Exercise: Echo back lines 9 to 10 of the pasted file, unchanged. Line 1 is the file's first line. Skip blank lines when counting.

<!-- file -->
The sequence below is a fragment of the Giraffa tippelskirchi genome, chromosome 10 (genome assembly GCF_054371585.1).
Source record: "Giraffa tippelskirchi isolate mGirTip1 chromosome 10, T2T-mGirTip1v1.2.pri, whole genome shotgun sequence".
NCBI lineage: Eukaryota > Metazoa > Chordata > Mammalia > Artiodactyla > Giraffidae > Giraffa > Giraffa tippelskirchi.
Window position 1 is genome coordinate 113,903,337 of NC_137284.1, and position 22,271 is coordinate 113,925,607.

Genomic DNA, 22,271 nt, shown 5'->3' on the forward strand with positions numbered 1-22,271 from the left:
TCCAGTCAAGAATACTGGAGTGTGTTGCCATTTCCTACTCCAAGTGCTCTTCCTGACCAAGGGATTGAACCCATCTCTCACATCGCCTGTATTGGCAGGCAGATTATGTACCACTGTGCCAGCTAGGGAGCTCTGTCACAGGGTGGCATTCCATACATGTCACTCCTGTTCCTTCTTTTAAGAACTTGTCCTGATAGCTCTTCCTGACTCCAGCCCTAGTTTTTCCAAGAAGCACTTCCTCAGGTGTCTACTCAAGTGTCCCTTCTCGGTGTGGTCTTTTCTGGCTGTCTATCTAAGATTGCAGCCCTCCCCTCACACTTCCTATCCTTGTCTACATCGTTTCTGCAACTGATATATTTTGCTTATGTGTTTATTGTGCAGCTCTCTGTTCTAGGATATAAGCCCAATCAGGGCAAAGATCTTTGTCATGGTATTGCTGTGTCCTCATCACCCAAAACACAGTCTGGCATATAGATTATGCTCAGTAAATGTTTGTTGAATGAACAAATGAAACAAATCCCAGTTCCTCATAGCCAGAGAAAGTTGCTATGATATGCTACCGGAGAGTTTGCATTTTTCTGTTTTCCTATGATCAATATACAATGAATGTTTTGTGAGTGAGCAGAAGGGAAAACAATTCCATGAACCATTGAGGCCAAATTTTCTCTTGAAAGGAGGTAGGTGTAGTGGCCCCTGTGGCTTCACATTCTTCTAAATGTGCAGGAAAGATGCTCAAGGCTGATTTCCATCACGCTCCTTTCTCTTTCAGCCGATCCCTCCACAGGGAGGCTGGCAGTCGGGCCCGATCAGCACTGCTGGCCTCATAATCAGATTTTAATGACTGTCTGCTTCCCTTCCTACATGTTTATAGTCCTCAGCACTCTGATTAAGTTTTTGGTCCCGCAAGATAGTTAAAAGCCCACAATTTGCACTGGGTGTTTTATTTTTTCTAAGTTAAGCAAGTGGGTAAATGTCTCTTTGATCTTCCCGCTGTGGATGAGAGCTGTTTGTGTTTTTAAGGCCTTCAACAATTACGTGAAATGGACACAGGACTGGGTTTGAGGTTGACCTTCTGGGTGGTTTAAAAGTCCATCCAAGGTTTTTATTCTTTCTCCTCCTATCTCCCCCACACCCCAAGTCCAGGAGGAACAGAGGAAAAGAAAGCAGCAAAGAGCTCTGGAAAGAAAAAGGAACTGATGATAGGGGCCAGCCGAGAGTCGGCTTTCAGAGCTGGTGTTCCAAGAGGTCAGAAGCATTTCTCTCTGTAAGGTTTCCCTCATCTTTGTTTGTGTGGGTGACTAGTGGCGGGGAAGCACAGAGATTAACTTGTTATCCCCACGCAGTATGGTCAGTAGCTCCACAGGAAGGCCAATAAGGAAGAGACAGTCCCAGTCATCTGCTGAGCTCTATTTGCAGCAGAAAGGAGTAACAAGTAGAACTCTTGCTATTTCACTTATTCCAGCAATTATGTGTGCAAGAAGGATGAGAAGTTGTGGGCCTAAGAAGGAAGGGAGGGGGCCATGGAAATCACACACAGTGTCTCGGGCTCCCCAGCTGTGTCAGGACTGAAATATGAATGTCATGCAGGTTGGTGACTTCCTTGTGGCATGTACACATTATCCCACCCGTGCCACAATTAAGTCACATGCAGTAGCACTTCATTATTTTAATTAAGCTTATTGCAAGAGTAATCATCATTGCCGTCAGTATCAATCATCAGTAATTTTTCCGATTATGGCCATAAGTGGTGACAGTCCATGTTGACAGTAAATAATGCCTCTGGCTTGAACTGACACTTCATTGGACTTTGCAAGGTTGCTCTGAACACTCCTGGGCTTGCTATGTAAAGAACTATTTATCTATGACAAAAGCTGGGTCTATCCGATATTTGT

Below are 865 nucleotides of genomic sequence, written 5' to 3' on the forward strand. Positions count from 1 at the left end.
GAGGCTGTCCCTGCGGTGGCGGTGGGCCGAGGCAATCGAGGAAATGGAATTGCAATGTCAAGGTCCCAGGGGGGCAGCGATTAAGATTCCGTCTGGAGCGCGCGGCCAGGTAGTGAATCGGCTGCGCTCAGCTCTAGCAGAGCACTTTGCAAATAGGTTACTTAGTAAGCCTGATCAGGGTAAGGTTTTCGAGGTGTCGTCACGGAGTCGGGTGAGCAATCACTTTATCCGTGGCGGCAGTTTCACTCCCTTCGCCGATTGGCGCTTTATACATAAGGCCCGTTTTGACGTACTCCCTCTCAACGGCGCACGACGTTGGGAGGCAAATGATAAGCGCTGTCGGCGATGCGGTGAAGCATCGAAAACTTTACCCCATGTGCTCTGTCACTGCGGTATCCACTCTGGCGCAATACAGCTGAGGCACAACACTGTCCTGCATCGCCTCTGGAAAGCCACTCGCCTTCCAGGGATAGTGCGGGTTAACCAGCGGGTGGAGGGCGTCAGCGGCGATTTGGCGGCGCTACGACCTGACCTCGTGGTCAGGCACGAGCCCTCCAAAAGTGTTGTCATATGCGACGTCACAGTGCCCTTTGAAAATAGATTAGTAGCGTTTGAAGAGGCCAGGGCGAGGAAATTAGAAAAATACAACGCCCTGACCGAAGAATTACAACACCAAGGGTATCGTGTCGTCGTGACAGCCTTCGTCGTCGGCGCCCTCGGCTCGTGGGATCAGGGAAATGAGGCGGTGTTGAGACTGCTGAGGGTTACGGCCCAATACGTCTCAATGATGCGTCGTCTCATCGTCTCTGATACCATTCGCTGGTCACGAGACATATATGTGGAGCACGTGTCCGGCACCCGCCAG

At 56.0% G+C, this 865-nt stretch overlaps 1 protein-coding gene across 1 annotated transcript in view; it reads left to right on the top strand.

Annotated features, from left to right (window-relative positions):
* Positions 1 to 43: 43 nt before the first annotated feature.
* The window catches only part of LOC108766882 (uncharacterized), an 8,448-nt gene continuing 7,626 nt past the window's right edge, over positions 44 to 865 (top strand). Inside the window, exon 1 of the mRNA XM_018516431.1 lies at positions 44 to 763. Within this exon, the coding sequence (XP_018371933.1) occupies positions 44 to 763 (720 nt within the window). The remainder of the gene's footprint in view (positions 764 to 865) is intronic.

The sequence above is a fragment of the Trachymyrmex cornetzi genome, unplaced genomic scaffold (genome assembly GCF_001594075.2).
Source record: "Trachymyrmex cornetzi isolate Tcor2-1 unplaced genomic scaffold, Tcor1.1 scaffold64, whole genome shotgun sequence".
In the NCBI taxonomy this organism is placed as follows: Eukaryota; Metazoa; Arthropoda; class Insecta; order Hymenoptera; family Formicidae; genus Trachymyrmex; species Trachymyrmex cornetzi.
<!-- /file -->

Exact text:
At 56.0% G+C, this 865-nt stretch overlaps 1 protein-coding gene across 1 annotated transcript in view; it reads left to right on the top strand.

Annotated features, from left to right (window-relative positions):